As a stop over to and from Stockholm airport, it is a brilliant option. It offers value for money, and the main airport terminals are a five minute free shuttle bus ride away. With a 24 hour reception and that early breakfast option, it’s clearly well set up for people with flights to catch.
It’s also a great place to come if you’ve got kids (or are a bit of a plane geek!), and want to stay somewhere really a bit different. Getting this close to a plane is tough unless you’re in a museum, and wandering around under the undercarriage and experiencing the enormity that is a 747 within touching distance is really quite an experience.
Lastly, although billed as a hostel, this doesn’t really have a hostel vibe. Most people arrive fairly late on, stay just one night, and leave quite early. There is a common dining area, but there isn’t the time to meet people and develop the kind of relationships that you might otherwise find at your average hostel. In this respect, it’s much more like an airport hotel. But a really funky one.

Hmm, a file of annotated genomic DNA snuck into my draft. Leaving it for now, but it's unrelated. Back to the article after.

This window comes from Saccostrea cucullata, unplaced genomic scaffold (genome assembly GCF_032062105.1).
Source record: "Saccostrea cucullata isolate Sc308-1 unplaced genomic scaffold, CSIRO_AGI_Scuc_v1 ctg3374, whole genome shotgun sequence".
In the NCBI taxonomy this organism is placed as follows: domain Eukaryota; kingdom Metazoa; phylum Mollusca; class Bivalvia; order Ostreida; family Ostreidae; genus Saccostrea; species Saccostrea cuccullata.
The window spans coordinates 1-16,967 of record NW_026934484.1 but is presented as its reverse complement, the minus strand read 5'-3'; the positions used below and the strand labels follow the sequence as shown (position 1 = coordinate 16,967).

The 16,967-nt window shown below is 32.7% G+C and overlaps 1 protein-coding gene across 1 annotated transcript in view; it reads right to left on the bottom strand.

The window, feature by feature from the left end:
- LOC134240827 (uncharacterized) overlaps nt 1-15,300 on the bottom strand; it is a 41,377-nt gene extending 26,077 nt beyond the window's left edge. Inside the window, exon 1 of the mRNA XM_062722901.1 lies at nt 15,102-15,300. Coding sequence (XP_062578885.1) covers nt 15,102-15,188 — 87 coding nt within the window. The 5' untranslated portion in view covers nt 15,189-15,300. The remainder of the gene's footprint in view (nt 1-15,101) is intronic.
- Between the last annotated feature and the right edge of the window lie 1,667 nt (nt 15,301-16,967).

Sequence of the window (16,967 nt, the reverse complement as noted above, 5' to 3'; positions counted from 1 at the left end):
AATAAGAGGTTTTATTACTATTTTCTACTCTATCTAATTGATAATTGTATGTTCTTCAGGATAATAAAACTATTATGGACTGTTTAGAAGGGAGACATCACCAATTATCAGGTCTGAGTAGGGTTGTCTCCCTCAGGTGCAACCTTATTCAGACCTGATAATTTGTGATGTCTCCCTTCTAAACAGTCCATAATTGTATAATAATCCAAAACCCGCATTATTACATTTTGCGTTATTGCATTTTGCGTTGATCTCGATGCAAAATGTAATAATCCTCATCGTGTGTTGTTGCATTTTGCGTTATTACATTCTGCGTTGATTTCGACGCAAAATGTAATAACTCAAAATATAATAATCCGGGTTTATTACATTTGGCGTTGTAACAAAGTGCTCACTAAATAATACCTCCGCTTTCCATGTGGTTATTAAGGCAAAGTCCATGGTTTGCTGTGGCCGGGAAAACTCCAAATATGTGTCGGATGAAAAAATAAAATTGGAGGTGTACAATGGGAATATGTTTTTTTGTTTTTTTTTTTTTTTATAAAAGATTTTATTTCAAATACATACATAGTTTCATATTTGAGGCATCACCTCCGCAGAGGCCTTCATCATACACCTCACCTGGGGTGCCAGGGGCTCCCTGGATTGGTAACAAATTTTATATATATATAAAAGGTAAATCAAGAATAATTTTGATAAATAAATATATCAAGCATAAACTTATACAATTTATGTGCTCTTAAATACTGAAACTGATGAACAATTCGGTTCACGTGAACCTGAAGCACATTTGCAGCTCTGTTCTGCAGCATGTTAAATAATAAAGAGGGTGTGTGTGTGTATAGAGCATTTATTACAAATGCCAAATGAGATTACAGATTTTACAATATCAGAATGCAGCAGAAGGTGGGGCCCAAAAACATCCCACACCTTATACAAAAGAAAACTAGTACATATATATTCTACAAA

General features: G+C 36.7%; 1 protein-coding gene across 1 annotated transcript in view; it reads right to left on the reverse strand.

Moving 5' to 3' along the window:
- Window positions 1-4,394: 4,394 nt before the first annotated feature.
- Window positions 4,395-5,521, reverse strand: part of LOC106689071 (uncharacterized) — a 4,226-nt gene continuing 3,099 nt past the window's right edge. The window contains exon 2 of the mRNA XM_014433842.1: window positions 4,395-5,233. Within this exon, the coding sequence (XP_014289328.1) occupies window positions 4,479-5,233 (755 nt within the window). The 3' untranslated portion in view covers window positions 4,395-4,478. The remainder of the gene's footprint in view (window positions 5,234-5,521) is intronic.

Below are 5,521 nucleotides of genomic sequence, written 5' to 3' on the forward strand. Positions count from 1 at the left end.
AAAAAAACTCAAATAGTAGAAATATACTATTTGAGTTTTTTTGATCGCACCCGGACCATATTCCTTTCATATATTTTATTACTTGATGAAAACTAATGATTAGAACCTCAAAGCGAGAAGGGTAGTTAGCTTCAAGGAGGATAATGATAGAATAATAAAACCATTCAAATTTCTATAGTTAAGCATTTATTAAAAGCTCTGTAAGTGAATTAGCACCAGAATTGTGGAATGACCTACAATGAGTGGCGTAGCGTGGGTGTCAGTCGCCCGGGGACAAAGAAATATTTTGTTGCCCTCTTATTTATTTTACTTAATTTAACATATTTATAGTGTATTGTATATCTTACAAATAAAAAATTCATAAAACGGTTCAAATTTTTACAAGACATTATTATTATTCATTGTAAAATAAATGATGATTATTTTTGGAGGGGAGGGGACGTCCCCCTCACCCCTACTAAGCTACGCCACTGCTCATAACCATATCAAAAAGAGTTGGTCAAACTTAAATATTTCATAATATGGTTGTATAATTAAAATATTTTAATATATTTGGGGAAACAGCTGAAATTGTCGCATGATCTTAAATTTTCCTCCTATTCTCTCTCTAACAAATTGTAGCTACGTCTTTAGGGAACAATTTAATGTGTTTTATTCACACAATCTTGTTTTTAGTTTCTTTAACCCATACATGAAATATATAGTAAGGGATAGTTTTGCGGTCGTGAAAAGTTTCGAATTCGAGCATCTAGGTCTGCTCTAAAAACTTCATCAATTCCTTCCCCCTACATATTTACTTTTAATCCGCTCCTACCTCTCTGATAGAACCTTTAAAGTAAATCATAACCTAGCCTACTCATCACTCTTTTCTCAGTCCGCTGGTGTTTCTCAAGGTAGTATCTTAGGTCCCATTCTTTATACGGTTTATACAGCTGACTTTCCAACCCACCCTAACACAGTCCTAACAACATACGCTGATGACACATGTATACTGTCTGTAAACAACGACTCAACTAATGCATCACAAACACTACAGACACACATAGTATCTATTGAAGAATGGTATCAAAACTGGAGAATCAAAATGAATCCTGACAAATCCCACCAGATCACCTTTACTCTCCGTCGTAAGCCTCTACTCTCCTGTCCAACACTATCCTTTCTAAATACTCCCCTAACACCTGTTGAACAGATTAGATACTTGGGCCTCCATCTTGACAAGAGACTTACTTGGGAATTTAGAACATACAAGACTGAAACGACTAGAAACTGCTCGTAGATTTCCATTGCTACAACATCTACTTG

If you happen to be passing through Arlanda airport, or have a spare night in the Stockholm region, I can very much recommend giving this one a try. The novelty factor alone is worth it, and the hostel has everything you need for a comfortable stay. Just don’t expect to wake up anywhere new in the morning…
As mentioned in the post, our stay at the Jumbo Stay Hostel was provided to us by HostelBookers and Jumbo Stay in return for penning our thoughts, the contents of which, as always, remain our own. We’d love to hear your thoughts on this hostel in the comments below!